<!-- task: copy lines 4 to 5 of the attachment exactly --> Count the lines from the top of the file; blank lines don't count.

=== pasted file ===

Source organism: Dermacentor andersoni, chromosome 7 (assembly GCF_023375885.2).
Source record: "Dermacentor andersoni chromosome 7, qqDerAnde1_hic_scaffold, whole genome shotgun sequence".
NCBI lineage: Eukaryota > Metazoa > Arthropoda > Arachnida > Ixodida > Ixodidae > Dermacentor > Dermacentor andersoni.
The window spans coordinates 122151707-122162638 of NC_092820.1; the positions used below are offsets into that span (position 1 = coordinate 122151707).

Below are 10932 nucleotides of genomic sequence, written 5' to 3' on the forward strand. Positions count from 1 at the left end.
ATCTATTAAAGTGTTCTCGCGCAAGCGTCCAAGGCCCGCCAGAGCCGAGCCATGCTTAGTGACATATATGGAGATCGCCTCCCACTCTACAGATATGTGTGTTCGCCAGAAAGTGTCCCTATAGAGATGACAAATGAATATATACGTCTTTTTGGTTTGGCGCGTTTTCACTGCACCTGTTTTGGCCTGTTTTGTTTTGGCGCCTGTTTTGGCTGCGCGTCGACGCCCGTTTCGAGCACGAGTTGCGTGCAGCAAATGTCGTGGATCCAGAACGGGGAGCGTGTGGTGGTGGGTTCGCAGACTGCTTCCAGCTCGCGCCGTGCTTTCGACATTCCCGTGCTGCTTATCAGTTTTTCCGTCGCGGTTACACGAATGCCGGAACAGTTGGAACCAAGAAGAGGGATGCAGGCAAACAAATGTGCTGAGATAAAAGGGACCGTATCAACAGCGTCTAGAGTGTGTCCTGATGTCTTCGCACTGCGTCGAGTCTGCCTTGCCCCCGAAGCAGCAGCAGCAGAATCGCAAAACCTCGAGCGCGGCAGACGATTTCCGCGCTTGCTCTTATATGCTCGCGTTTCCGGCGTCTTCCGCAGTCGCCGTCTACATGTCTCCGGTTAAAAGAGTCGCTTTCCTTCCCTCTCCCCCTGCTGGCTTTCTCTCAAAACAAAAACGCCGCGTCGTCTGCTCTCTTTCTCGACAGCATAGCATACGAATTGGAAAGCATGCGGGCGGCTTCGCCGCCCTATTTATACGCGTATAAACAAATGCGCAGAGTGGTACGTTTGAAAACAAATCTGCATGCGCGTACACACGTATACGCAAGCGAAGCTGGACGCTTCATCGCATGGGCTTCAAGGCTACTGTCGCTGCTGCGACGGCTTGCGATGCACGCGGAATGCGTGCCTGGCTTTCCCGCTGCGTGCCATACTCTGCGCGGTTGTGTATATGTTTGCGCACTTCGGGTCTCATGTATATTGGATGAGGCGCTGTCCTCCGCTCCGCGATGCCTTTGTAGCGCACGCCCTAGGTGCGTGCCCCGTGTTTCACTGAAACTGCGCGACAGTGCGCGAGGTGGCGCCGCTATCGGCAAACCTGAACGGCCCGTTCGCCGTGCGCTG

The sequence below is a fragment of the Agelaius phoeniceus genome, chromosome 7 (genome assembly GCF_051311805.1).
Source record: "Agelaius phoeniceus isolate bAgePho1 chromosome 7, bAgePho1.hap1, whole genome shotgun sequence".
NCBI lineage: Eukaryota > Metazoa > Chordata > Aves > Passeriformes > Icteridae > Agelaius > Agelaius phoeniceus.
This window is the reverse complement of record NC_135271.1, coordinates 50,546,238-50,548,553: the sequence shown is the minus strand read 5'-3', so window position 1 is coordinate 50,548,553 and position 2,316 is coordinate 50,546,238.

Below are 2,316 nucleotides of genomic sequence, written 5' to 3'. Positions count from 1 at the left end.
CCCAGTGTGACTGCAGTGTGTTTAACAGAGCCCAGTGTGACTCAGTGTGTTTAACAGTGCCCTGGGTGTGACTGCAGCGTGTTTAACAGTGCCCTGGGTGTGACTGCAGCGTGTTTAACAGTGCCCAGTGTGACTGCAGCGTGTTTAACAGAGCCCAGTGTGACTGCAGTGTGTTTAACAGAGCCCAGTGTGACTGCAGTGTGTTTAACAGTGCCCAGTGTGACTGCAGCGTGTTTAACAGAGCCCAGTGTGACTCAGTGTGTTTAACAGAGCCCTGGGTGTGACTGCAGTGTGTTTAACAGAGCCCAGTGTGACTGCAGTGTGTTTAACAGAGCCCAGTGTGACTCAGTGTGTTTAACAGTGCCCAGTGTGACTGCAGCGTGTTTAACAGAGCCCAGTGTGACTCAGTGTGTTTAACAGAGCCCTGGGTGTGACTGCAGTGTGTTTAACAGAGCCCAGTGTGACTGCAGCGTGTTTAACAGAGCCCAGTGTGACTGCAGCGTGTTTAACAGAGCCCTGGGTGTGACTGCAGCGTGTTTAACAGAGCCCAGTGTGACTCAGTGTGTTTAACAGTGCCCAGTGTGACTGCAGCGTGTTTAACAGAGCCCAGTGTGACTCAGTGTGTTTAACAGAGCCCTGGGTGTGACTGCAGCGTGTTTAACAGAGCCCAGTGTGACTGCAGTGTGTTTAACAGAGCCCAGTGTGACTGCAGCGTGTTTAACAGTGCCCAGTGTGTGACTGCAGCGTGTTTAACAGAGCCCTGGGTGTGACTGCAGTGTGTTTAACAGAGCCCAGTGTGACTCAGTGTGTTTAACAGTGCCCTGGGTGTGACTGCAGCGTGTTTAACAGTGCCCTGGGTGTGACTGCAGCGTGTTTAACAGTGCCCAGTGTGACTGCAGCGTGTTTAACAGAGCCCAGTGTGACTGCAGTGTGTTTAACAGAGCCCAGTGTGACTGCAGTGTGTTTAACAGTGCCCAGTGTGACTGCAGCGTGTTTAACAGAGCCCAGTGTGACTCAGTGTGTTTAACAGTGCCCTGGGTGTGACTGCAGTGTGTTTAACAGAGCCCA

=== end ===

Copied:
The window spans coordinates 122151707-122162638 of NC_092820.1; the positions used below are offsets into that span (position 1 = coordinate 122151707).

Below are 10932 nucleotides of genomic sequence, written 5' to 3' on the forward strand. Positions count from 1 at the left end.